Directed by Jonathan Miller
Pros: Strong and nuanced acting, especially the central performance of Rutherford, and a beautiful period set.
Cons: At two and a half hours long, the heavy storyline could be a bit too much for some.
Our Verdict: Grim and somewhat old fashioned, it is a hard going-evening but still an enjoyable production with compelling performances. It is worth going to see if you like a period drama.
|Courtesy of St James Theatre|
Set in the north of England in 1912, this play paints a vivid picture of an Edwardian family presided over by an authoritarian father. Exploring themes of class, love, women in society and capitalism in the late 19th and early 20th centuries, this play is quite old fashioned. However, there are still areas of relevance for a modern day audience.
John Rutherford presides over his household while attempting to ensure the continuation of his successful glassworks factory. The family is beyond dysfunctional in a time before the phrase was penned. Janet, the eldest
daughter who, at 36 despises her father for not allowing her to marry, is taunted for her spinster state and treated like a maid. John (Nicholas Shaw) is Rutherford’s eldest son who went to Harrow and came back, and married Mary (Catherine Kinsella), a Londoner who is viewed as ‘beneath him’ but whom we later discover is quite the business woman. His youngest son is Richard (Andrew Grose), a vicar, who has been bullied his whole life by his father and subsequently has no confidence and is not respected by his parishioners.
Rutherford is fixated on his business and unperturbed by his family’s woes. His glassworks business is like his first-born child and he is willing to sacrifice his other children for the sake of ensuring the company continues to be successful, including betraying his son to obtain his invention. As a result of their father’s dictatorial reign over the household, the family begins to break after years of expanding hairline fractures.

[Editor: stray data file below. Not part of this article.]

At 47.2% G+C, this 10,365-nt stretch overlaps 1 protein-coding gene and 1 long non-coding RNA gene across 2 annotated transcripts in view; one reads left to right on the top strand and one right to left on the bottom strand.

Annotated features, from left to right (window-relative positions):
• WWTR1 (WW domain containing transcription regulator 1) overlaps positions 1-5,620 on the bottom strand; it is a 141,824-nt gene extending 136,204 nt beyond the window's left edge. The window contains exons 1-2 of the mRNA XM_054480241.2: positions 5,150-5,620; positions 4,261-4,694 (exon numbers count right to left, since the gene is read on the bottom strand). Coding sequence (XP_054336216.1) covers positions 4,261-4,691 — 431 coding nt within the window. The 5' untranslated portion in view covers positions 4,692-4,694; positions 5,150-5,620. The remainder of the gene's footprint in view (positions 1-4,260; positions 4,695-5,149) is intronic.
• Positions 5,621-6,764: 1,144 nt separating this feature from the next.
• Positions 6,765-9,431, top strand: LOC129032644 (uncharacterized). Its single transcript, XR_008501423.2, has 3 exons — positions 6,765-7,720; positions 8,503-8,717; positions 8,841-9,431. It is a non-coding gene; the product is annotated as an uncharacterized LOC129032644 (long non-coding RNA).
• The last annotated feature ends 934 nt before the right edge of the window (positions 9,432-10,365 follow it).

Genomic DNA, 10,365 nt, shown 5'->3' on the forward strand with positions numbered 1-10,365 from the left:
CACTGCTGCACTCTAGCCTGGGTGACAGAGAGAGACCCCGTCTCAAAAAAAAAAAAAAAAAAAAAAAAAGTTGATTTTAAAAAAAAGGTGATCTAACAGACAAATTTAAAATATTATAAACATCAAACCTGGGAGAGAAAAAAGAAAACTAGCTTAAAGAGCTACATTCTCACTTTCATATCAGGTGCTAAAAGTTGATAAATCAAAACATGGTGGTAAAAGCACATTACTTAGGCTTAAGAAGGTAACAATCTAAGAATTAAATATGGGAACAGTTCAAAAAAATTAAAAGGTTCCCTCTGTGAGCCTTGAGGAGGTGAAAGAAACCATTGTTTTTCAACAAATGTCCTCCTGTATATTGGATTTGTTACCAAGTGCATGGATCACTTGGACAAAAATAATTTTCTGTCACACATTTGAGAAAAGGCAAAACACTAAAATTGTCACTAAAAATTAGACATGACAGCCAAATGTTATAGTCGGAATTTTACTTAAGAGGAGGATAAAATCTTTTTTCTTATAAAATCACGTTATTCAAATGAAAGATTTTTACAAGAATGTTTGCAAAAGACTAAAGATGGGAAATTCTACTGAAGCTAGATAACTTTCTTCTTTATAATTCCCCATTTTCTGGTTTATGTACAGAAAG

Barrie Rutter is brilliant as Rutherford. It would be all too easy to play Rutherford as a typical baddie, a ranting man doing nothing but barking orders at those around him. However, Rutter and director Jonathan Miller have recognised the nuances of this character. An intelligent man, he uses his power as the man of the house to manipulate his family. Alongside the shouting and table banging, he uses rare moments of softness, undetected sarcastic tones, gestures and expressions but, most disconcertingly, silence, to make those around him beholden to him. Neither his family nor the audience can ignore such a presence on stage.
Thank goodness there is some humour in the first part of the show, as it soon becomes much heavier as the story unfolds. This is mainly delivered by Kate Anthony as Ann, Rutherford’s sister. Anthony’s comic timing and tone that she delivers the lines in is reminiscent of her Coronation Street wit and kept the audience chuckling early in the production. While Sara Poyzer as Janet, Rutherford’s oldest daughter, shows her versatility. In the first half she is acerbic and sarcastic; snide remarks and disobedient gestures show that she is unable to hide her contempt for her father. However, by the second half, her lifetime of pain and oppression overwhelms her and starts to leak out in a dramatic portrayal of a woman on the edge of breaking point.
There was not a member of the cast who did not play their part well but most of the supporting characters were undeveloped. Though, Catherine Kinsella as Mary, despite not getting the chance to shine until close to the end of the production, injects an incredible amount of strength and pain into her performance when she is forced to make a heart-wrenching and shocking bargain.
All set in one room, I was grateful for the decision to make the set grand and inviting. Beautiful solid wood doors and floors, antique furniture and wing back chairs brought a grandness and warmth to a stage that was full of coldness and hatred between the characters.
Blake Morrison has also done a wonderful job of adjusting the original text by Githa Sowerby to make it easier for 21st century ears. This has been done with great care, not removing too many of the 1912 Northern idioms but also ensuring the language is understandable and accessible. Without doing this, I think that this incredibly heavy-going play could have been too much for some.
Please feel free to leave your thoughts and opinions in the comments section below!
Rutherford and Sons runs at St James Theatre until the 29th June 2013
Box Office: 0844 264 2140 or book online at http://www.stjamestheatre.co.uk/book-tickets/?event=11512